Scaling the odds at Vietnam's pangolin rehab
Pangolin Mi Bo has seen better days. He arrived at a rescue centre in Vietnam missing a paw after it was cut off in a snare trap.
The rest of his body is marked by red lacerations, and he will probably never regain enough strength to return to the wild.
But he is among the lucky ones.
Rescued from poachers, Mi Bo and dozens of other pangolins are being nursed back to health by Vietnamese conservationists fighting to save the scale-covered creatures from extinction.
The reclusive pangolin has become the most trafficked mammal on earth due to soaring demand in Asia for their scales for traditional medicine and their flesh, considered a delicacy.
An estimated one million of the animals, often called "scaly anteaters", have been plucked from Asian and African forests over the past decade, shunting them onto the list of species at the highest risk of extinction.
About the size of a small dog, pangolins are defenceless in the wild, curling up into a ball when they are scared, allowing poachers to easily scoop them up.
Their dire predicament will be on the agenda at a major wildlife conference opening in Hanoi on Thursday, which will be attended by Britain's Prince William—a champion of better-known endangered species such as elephants and rhinos.
At the rescue centre in Vietnam, a team of staff and volunteers work late into the night to keep the latest batch of nearly 60 pangolins alive.
"They have a second life here, they're kind of born again," Nguyen Van Thai, director of Save Vietnam's Wildlife, said from the leafy rehabilitation centre in Cuc Phuong National Park southwest of the capital.
A previous group of rescued pangolins arrived barely alive after being stored on ice by poachers who thought it would keep them fresh.
Others have been stripped of scales or pumped full of fluids to make them look fatter to prospective buyers.
The sorry state of the animals leaves no shortage of work for veterinarian Lam Kim Hai, who treats up to 10 pangolins a day.
'Delicious and nutritious'
Although the pangolin trade is illegal in Vietnam and they are in the government's "red book" of endangered species, law enforcement remains weak.
Authorities have even been caught selling the endangered animals after seizing them from poachers, according to media reports.
With a booming traditional medicine industry, Vietnam remains both a destination and source country for illegally poached wildlife.
Pangolin flesh is also prized.
Like in China, their meat is steamed, boiled or grilled. It is eaten on special occasions or to grease business wheels, mostly among members of Vietnam's growing wealthy class willing to spend as much as $1,000 for each creature.
"I don't care if it's name is mentioned in the red book. Whenever I have guests or partners who want it, I absolutely have to obtain it for them," Vu Trong Phat, a 45-year-old real estate and construction boss, told AFP at a local pub.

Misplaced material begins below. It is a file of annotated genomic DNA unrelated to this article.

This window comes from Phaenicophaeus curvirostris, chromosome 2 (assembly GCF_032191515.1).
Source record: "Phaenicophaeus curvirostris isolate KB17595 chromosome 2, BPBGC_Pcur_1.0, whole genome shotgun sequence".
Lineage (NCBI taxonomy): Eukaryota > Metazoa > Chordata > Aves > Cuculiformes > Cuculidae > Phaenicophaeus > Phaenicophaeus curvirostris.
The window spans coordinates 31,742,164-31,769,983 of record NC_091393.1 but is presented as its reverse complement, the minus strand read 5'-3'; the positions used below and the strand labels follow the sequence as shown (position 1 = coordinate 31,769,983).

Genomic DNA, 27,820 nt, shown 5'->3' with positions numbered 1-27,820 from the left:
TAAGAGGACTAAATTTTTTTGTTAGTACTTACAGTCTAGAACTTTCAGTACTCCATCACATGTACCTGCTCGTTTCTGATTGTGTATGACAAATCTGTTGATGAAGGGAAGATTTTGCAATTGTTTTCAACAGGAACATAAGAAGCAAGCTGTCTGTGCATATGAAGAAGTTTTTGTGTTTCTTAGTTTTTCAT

At that price, nothing goes to waste. Customers often drink their blood, and their scales are used in special elixirs believed to cure anything from impotence to menstrual cramps to asthma and even cancer.
The scales have also been used as guitar plectrums.
"Pangolin scales are... very good for heart and blood circulation diseases. Any woman who has no milk for her child can be cured just with a small quantity of the medicine," he told AFP at the pub.
He shares that belief with many others across Vietnam and China, though there is no scientific evidence for any of the supposed medical benefits of pangolin products.
Scientists don't know how many pangolins are left in the wild, since the nocturnal and notoriously shy animals are difficult to track.
But experts say the size of illegal pangolin hauls in Asia has grown in recent years—in 2015, two tonnes of dead pangolins from Nigeria were found in a single seizure in Hong Kong.
With wild populations plummeting, some fear that traders may be seeking to set up breeding farms—which conservationists fear are just a cover for black-market trafficking.
Pangolins are also difficult to keep alive in captivity and breeding farms would not necessarily boost their numbers.
"That is not a conservation solution, it's nothing we would support. It seems to be just kind of a way to aid and abet the (illegal) trade," John Baker, managing director of WildAid, told AFP from California.
The Hanoi conference follows a decision at a Convention on International Trade in Endangered Species of Wild Fauna and Flora (CITES) summit in September to include pangolins on its "Appendix 1"—the highest level of protection that outlaws all trade in animals facing possible extinction.
Thai, the 34-year-old director of Save Vietnam's Wildlife, said he has watched in dismay as pangolin numbers have fallen through the floor.
"It's really sad, it's like over 20 years later and there are no pangolins in this area. We need to take action," he said.
© 2016 AFP